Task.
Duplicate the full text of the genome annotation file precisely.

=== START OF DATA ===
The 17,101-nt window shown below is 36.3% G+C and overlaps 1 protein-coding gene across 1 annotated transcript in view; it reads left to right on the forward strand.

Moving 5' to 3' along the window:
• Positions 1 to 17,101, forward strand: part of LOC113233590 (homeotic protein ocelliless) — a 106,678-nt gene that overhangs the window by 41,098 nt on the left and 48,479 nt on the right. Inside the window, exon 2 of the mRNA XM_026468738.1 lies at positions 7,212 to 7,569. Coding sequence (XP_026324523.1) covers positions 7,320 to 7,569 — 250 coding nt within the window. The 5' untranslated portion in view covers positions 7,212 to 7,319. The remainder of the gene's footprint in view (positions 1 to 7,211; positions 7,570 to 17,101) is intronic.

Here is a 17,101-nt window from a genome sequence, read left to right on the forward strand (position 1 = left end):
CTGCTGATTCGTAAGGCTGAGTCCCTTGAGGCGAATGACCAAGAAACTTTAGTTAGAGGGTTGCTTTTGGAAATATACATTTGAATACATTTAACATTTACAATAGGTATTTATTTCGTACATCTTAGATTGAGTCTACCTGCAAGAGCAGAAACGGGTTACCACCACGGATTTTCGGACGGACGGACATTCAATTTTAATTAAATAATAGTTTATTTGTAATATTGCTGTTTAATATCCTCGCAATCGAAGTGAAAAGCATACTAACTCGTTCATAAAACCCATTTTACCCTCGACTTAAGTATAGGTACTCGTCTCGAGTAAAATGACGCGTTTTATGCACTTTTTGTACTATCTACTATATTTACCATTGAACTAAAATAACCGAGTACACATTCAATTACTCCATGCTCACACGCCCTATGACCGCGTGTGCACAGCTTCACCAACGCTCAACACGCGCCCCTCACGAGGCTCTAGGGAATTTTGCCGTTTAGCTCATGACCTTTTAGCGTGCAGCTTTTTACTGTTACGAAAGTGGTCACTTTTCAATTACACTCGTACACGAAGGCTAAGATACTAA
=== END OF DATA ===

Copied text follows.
The 17,101-nt window shown below is 36.3% G+C and overlaps 1 protein-coding gene across 1 annotated transcript in view; it reads left to right on the forward strand.

Moving 5' to 3' along the window:
• Positions 1 to 17,101, forward strand: part of LOC113233590 (homeotic protein ocelliless) — a 106,678-nt gene that overhangs the window by 41,098 nt on the left and 48,479 nt on the right. Inside the window, exon 2 of the mRNA XM_026468738.1 lies at positions 7,212 to 7,569. Coding sequence (XP_026324523.1) covers positions 7,320 to 7,569 — 250 coding nt within the window. The 5' untranslated portion in view covers positions 7,212 to 7,319. The remainder of the gene's footprint in view (positions 1 to 7,211; positions 7,570 to 17,101) is intronic.

Here is a 17,101-nt window from a genome sequence, read left to right on the forward strand (position 1 = left end):
CTGCTGATTCGTAAGGCTGAGTCCCTTGAGGCGAATGACCAAGAAACTTTAGTTAGAGGGTTGCTTTTGGAAATATACATTTGAATACATTTAACATTTACAATAGGTATTTATTTCGTACATCTTAGATTGAGTCTACCTGCAAGAGCAGAAACGGGTTACCACCACGGATTTTCGGACGGACGGACATTCAATTTTAATTAAATAATAGTTTATTTGTAATATTGCTGTTTAATATCCTCGCAATCGAAGTGAAAAGCATACTAACTCGTTCATAAAACCCATTTTACCCTCGACTTAAGTATAGGTACTCGTCTCGAGTAAAATGACGCGTTTTATGCACTTTTTGTACTATCTACTATATTTACCATTGAACTAAAATAACCGAGTACACATTCAATTACTCCATGCTCACACGCCCTATGACCGCGTGTGCACAGCTTCACCAACGCTCAACACGCGCCCCTCACGAGGCTCTAGGGAATTTTGCCGTTTAGCTCATGACCTTTTAGCGTGCAGCTTTTTACTGTTACGAAAGTGGTCACTTTTCAATTACACTCGTACACGAAGGCTAAGATACTAA